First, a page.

Reviews Comments: What is the fuss about?
What is the fuss about?
David Mitchell's Cloud Atlas is a novel that consists six stories hidden inside one another (Inception style). They encompass a whole variety of genres and settings, from 1970s thriller to 1930s romance, far future sci-fi distopias to 21st century comedy. It is a compelling idea, and the book has garnered an astonishingly positive response. Astonishing I say, because I don't think it is particularly good. A commendation should be made to Mitchell for his ability to switch between entirely different genres, settings, characters and tone. But these individual tales are no good. These short stories (because that is what they really are; the perfunctory metaplot is just a ploy for the sake of publishers who believe short stories don't sell) are competently written, but generic and uninspired. Mitchell perplexingly communicates this flaw through his characters, having them repeatedly point out the similarities of their situation to other famous novels. In one instance, a cloned slave in a totalitarian future specifically mentions reading 1984 and Brave New World. I can't figure out what Mitchell is doing by pointing out the similarities. Perhaps he thinks that by doing it first, we are unable to make the same criticism. Or perhaps he is just suggesting that the Tropes Are Not Bad. Unfortunately, in this case, these tropes are bad. The dystopian tale pales in comparison to its forefathers, Huxley and Orwell. There is another story in which a young female journalist fights to expose evil corporate figures, which equally proves to be an inferior derivative of the countless (aready derivative) identical thrillers. All the short stories suffer this same problem. They are uninspired, and going through the motions. Perhaps one could argue that the sum of these flawed parts make an ultimately compelling, over arching narrative. They'd be wrong. The meta plot scarcely exists. The only thing connecting these diverse characters and scenarios is the identical brithmark they all have. No explanation is given for how these characters have this token thing in common. There is no suggestion as to why it matters. Ultimately, there seems to be little point to it all.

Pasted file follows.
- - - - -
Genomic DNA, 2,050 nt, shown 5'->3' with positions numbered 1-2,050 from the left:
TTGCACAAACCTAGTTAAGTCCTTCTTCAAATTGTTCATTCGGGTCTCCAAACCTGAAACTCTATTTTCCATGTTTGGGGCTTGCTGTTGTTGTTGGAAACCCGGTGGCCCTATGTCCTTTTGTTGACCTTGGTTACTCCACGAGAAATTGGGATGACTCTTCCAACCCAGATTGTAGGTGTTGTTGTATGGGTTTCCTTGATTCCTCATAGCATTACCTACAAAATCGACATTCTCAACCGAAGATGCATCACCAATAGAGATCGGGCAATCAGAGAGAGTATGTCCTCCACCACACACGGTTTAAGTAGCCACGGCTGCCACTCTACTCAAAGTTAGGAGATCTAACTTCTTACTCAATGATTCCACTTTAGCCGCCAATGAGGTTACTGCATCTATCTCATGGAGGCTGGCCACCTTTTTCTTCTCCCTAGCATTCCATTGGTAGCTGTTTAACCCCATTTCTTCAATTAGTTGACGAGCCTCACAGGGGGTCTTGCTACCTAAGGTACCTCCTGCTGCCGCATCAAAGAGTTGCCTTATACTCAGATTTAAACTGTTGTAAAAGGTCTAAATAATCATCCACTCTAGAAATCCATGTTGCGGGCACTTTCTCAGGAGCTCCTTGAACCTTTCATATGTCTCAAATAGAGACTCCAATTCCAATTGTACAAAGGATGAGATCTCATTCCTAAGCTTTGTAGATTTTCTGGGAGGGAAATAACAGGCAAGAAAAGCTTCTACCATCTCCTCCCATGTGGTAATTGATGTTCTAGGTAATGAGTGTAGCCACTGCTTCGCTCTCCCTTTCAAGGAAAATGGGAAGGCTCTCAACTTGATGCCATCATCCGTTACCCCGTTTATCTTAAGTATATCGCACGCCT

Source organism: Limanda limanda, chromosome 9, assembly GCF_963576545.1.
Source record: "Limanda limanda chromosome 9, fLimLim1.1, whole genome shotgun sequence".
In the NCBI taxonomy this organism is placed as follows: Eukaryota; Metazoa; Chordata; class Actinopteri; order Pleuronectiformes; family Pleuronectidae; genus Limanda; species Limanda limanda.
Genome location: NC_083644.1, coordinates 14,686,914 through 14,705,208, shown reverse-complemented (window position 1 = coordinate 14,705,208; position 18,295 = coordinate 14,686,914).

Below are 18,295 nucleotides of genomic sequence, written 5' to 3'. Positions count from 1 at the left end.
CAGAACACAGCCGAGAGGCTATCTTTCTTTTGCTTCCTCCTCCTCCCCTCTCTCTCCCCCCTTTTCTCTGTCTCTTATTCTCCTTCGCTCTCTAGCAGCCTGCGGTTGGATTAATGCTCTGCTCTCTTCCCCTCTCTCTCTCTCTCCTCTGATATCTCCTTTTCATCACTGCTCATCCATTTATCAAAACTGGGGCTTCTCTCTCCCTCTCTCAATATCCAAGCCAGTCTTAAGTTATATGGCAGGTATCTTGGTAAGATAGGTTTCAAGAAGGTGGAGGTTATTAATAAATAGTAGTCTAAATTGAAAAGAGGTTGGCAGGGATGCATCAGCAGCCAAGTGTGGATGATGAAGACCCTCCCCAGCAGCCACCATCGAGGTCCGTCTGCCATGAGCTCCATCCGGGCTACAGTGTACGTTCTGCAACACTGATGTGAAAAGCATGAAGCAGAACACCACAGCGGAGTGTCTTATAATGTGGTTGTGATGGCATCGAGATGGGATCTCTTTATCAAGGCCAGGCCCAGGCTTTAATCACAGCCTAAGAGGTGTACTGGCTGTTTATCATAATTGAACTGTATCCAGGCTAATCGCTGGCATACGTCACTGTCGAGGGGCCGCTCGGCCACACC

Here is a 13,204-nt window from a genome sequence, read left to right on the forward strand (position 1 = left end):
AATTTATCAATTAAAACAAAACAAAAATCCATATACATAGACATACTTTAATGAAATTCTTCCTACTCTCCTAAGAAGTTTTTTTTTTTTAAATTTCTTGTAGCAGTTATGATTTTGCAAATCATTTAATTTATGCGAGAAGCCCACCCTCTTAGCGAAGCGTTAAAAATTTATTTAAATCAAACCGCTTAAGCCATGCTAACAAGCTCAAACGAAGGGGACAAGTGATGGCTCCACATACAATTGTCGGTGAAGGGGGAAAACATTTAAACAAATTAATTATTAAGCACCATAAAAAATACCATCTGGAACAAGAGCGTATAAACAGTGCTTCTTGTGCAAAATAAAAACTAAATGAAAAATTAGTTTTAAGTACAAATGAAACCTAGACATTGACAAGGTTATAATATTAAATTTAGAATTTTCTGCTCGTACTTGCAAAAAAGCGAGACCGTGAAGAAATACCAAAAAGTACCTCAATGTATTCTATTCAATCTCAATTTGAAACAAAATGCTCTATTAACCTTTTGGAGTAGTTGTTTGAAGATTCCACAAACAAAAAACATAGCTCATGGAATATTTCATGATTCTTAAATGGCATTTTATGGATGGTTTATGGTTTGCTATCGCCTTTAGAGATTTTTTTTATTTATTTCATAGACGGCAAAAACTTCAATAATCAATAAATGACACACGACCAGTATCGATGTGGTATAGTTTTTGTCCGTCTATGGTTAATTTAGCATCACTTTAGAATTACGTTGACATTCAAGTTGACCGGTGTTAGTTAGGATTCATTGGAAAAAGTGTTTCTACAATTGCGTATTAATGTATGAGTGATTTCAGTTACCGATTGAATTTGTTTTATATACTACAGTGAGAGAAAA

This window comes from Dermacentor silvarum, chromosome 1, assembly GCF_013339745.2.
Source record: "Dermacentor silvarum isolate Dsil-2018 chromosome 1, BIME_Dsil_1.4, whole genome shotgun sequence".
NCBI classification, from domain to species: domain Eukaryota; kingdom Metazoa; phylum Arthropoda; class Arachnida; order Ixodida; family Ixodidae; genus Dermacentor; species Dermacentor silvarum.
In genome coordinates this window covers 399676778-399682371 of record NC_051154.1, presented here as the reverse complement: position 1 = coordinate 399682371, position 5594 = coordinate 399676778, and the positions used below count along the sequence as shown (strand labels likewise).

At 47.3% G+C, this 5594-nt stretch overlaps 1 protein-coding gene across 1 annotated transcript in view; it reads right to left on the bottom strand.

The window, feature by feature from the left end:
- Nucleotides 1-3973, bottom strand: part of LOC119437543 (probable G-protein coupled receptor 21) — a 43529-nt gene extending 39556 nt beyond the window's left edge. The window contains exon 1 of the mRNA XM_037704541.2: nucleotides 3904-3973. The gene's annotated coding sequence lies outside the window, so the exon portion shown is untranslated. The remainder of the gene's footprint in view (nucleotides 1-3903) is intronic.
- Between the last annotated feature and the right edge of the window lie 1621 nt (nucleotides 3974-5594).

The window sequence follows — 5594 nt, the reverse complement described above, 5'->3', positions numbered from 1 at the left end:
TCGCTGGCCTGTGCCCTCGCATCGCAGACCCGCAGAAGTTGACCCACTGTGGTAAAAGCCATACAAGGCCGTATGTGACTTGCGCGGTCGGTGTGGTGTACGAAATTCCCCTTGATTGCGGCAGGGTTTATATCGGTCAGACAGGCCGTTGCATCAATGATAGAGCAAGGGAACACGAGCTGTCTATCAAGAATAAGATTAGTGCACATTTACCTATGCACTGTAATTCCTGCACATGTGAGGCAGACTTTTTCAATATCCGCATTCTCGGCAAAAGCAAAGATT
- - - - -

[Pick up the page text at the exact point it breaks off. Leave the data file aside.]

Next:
I'd just like to add a couple things: 1) The sections of the book, or short stories if you wish, are not supposed to be paragons of originality. The Luisa Rey story, for example, is implied to be a wholly fictional detective story (which is a Mind Screw, but nonetheless), and it's obviously playing with detective-story tropes. Sonmi-451's story may not possess enough complexity or originality to be anything other than what it is, but you're judging it as a stand-alone short story, which it is not. It may have similarities to Brave New World, Nineteen Eighty Four and other dystopian classics, but it's still superbly written and no more derivative than any other dystopian story. I don't think the form of the novel is gimmicky; on the contrary, I thought it was very well done, but I think you're missing the point of the book. 2) What connects the stories is not an overarching plot, but overarching themes. If you read more carefully, you'll find many links between the stories other than the obvious ones.